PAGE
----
There is a walking track, lots of rare trees, opinionated people, photographers who wait patiently to for photo opportunities of birds huddled at the grains scattered on the ground and children who will make sure the said photo opportunities are ruined.
Safety score: 3.1 – 3.9
A place of commerce and residence, it is one of the first extensions of Bangalore. It was developed before the plague, the plague that devastated life and livelihood near the fort area.
While houses were destroyed or disinfected by the Mysore authorities, lots of people died and people were segregated. They were not allowed to leave town. Railway stations were closed to people until they produced a certificate that said they were clean.
At this time, people moved to Basavanagudi and Malleshwaram to seek a better life and find work. Some of the business establishments here are in existence since then. Basavanagudi flourished in 1920s and considered as home to native Bangaloreans. Tradition takes a front seat here and so does vegetarian food.
A ten-minute walk from Lalbagh, is the Thindi Beedi or the eat street, a street lined with small shops and food carts that sell some of the tastiest vegetarian cuisines.
It is crowded during the rush hour and that is when food is served fresh. While some use modern cooking gas stoves, some use charcoal.
Food is served at a low cost and is one of the top food destinations in Bangalore. While set dosa, onion dosa or masala dosa is a popular pick here or anywhere in Bengaluru, avarekalu dosa is the popular eat here.
Range of eats one can try are the akki rotti, holige, ragi dosa, idly chutney, sweets.
Any time after 6 P.M.; Lalbagh
Situated near Basavanagudi is the Gavi Gangadhareshwara temple, where the sanctum is in a gavi (cave). A ten-minute ride from the Thindi Beedi, it is in a quiet neighbourhood of Gavipuram.
The low roof of the cave will force you to bend lower or force you to nurse that nasty bump if not.
What is cool about this temple is that the sun shines the light onto the Shiva linga inside the sanctum for few minutes or an hour, illuminating the otherwise dark sanctum, with sun rays passing through the horns of the Nandi statue outside the sanctum.
This event happens on the day of Sankranti (January 15th) and thousands of devotees get here to see it happen.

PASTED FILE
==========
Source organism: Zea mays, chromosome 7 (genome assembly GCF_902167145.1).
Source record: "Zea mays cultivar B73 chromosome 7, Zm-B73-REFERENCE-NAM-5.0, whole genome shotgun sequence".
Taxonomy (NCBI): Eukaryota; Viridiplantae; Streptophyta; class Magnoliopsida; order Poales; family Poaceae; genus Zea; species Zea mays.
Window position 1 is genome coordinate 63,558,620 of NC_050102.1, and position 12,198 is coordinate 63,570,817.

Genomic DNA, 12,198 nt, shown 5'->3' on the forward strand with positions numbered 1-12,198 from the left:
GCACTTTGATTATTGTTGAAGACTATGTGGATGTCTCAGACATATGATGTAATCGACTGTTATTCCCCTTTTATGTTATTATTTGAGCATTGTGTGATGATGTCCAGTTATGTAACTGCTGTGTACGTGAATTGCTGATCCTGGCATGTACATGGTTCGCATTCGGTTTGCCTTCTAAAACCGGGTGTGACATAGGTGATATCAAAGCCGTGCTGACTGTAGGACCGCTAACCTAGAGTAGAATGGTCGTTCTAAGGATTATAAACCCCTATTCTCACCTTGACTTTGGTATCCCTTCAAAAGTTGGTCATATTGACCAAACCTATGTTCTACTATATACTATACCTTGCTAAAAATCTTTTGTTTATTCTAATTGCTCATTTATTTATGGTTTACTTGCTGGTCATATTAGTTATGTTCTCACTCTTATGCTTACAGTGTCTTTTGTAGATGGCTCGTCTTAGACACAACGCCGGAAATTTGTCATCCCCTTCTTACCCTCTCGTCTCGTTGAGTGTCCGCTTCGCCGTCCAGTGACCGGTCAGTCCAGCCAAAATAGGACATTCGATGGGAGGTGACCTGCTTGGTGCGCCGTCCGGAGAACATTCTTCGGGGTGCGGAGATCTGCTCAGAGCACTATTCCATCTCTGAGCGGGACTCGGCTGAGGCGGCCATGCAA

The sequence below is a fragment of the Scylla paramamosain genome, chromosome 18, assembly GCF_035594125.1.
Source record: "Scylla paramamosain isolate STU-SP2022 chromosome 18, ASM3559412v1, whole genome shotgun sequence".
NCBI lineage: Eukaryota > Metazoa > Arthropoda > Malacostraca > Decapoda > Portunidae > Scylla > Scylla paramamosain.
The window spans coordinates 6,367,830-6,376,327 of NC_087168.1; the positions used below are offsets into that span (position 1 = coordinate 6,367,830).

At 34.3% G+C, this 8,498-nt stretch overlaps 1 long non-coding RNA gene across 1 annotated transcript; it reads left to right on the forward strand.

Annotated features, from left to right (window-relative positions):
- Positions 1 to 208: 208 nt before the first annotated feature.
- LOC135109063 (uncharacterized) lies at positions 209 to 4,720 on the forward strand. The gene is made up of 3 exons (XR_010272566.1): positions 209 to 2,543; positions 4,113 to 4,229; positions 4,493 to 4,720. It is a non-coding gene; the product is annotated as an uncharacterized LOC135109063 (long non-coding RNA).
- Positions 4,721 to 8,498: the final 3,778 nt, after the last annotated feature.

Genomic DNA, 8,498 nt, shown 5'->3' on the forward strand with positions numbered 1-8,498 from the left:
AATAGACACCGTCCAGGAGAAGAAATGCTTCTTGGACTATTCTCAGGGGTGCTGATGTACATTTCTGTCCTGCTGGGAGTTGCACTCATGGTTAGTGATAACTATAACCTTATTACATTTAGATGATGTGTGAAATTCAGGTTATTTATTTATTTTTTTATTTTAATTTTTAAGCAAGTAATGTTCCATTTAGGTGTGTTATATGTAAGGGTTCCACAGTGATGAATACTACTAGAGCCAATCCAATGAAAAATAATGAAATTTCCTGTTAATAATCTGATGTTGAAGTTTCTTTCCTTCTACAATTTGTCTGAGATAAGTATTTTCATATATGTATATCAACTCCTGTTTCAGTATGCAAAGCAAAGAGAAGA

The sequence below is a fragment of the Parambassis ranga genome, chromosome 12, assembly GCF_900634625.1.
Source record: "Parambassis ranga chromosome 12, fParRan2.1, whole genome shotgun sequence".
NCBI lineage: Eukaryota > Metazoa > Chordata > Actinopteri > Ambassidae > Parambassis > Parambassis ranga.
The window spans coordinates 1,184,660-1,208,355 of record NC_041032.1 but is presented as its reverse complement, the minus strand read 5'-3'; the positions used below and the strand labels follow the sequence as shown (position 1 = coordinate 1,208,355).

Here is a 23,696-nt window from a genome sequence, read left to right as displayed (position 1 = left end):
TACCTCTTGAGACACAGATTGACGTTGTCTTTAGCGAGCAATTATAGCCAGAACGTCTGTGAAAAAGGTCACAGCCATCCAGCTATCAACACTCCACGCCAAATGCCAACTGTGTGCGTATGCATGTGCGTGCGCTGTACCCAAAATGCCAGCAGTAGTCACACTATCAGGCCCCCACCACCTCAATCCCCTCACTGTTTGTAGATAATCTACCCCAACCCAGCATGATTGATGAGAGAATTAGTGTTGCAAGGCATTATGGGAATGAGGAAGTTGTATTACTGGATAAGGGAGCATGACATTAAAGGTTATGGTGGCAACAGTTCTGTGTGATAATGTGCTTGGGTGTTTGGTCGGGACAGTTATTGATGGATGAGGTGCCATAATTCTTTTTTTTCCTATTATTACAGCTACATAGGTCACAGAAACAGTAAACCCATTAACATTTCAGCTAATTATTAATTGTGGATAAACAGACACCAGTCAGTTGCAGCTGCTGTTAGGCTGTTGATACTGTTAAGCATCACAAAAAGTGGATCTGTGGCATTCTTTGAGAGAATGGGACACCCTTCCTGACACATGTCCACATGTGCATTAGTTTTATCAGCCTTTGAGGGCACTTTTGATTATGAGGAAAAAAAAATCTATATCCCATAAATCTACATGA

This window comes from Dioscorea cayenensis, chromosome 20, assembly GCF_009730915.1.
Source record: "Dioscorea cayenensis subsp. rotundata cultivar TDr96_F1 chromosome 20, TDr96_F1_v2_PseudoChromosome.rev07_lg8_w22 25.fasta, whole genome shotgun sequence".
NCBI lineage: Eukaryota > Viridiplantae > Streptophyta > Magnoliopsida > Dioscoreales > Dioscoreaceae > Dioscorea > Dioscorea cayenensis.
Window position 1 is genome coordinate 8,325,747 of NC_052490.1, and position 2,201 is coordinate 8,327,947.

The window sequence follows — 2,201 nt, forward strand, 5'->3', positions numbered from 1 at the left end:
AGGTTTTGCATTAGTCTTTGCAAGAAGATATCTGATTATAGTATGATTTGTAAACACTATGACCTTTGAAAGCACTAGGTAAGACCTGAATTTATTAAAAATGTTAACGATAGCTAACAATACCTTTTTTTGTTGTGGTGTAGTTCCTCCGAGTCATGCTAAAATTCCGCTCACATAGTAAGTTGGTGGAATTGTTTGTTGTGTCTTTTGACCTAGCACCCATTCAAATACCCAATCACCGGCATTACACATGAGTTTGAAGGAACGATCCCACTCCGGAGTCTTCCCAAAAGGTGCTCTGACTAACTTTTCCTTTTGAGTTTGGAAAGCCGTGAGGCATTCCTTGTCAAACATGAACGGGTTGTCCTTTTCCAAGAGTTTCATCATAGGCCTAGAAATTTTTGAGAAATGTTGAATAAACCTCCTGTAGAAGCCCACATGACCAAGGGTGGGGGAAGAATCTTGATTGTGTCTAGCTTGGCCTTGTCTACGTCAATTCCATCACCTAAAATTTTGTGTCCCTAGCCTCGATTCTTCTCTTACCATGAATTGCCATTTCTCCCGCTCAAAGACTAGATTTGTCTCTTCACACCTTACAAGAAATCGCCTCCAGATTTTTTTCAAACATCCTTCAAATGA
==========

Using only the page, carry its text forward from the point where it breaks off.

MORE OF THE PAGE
The visit is over within ten minutes but on Sankranti, you take that much time to figure out where to go.
One of the shopping destinations of old Bangalore. There is crowd and noise, but there are good choices in shopping and food. Anything from an incense stick to flowers to sarees are sold here. Shopkeepers and salesperson are old school here.
They do not show frustration if you reject the choice of clothes, jewels they show and walk away. The streets of Gandhi Bazar are a flower show in the morning and in the evening. Vendors heap fruits and vegetables on hand powered carts and sell them.
Kempe Gowda got people to carve a huge stone into the idol of Lord Ganesha next to a rock where he set up a bugle.
A popular landmark of South Bengaluru, Dodda Ganesha temple gets its crowd during the evening pooja time. People bring in new vehicles for blessings and safety.
The statue of the bull at the bull temple is a monolith. Years ago few farmers witnessed a huge bull devastate their groundnut crops despite shoving him away, but the devastation continued.
Farmers decided to dedicate their groundnut produce to the bull every year, in an event called ‘Kadale kai parishe’ or the ‘groundnut festival’. There is a huge crowd during the festival, but not as much the rest of the year.
Also hang out at the Bugle rock park that also hosts other temples for Shiva and Yellamma. A bugle in this park sounded an alert during an attack in the city.
6 AM to 12 PM & 5:30 PM to 9:30 PM
Safety score: 3.3 – 4.1/5